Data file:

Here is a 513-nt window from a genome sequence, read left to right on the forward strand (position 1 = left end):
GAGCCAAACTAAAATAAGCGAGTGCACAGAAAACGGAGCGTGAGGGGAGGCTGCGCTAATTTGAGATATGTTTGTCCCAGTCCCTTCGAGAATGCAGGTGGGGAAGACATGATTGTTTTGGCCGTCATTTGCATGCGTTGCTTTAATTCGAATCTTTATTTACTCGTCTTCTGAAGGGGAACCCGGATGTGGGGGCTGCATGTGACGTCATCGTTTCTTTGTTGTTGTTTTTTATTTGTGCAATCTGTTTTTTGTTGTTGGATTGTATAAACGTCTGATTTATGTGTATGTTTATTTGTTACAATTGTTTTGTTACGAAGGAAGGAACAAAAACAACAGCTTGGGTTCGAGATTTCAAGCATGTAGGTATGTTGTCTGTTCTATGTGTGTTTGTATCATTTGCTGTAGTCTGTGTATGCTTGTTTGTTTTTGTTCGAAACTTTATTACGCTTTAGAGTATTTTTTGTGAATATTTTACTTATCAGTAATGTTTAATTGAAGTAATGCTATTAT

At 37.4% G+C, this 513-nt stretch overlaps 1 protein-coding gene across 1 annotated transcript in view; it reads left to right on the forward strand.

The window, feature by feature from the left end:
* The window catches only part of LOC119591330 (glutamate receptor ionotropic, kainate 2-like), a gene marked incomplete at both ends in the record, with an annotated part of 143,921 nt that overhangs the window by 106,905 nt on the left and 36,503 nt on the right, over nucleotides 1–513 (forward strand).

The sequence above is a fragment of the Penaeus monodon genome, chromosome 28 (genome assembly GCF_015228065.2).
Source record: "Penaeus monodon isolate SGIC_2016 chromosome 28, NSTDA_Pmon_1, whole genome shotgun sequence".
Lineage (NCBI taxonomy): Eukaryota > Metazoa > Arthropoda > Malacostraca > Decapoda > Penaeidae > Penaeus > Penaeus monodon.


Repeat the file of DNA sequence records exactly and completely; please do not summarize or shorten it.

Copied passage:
Here is a 513-nt window from a genome sequence, read left to right on the forward strand (position 1 = left end):
GAGCCAAACTAAAATAAGCGAGTGCACAGAAAACGGAGCGTGAGGGGAGGCTGCGCTAATTTGAGATATGTTTGTCCCAGTCCCTTCGAGAATGCAGGTGGGGAAGACATGATTGTTTTGGCCGTCATTTGCATGCGTTGCTTTAATTCGAATCTTTATTTACTCGTCTTCTGAAGGGGAACCCGGATGTGGGGGCTGCATGTGACGTCATCGTTTCTTTGTTGTTGTTTTTTATTTGTGCAATCTGTTTTTTGTTGTTGGATTGTATAAACGTCTGATTTATGTGTATGTTTATTTGTTACAATTGTTTTGTTACGAAGGAAGGAACAAAAACAACAGCTTGGGTTCGAGATTTCAAGCATGTAGGTATGTTGTCTGTTCTATGTGTGTTTGTATCATTTGCTGTAGTCTGTGTATGCTTGTTTGTTTTTGTTCGAAACTTTATTACGCTTTAGAGTATTTTTTGTGAATATTTTACTTATCAGTAATGTTTAATTGAAGTAATGCTATTAT

At 37.4% G+C, this 513-nt stretch overlaps 1 protein-coding gene across 1 annotated transcript in view; it reads left to right on the forward strand.

The window, feature by feature from the left end:
* The window catches only part of LOC119591330 (glutamate receptor ionotropic, kainate 2-like), a gene marked incomplete at both ends in the record, with an annotated part of 143,921 nt that overhangs the window by 106,905 nt on the left and 36,503 nt on the right, over nucleotides 1–513 (forward strand).

The sequence above is a fragment of the Penaeus monodon genome, chromosome 28 (genome assembly GCF_015228065.2).
Source record: "Penaeus monodon isolate SGIC_2016 chromosome 28, NSTDA_Pmon_1, whole genome shotgun sequence".
Lineage (NCBI taxonomy): Eukaryota > Metazoa > Arthropoda > Malacostraca > Decapoda > Penaeidae > Penaeus > Penaeus monodon.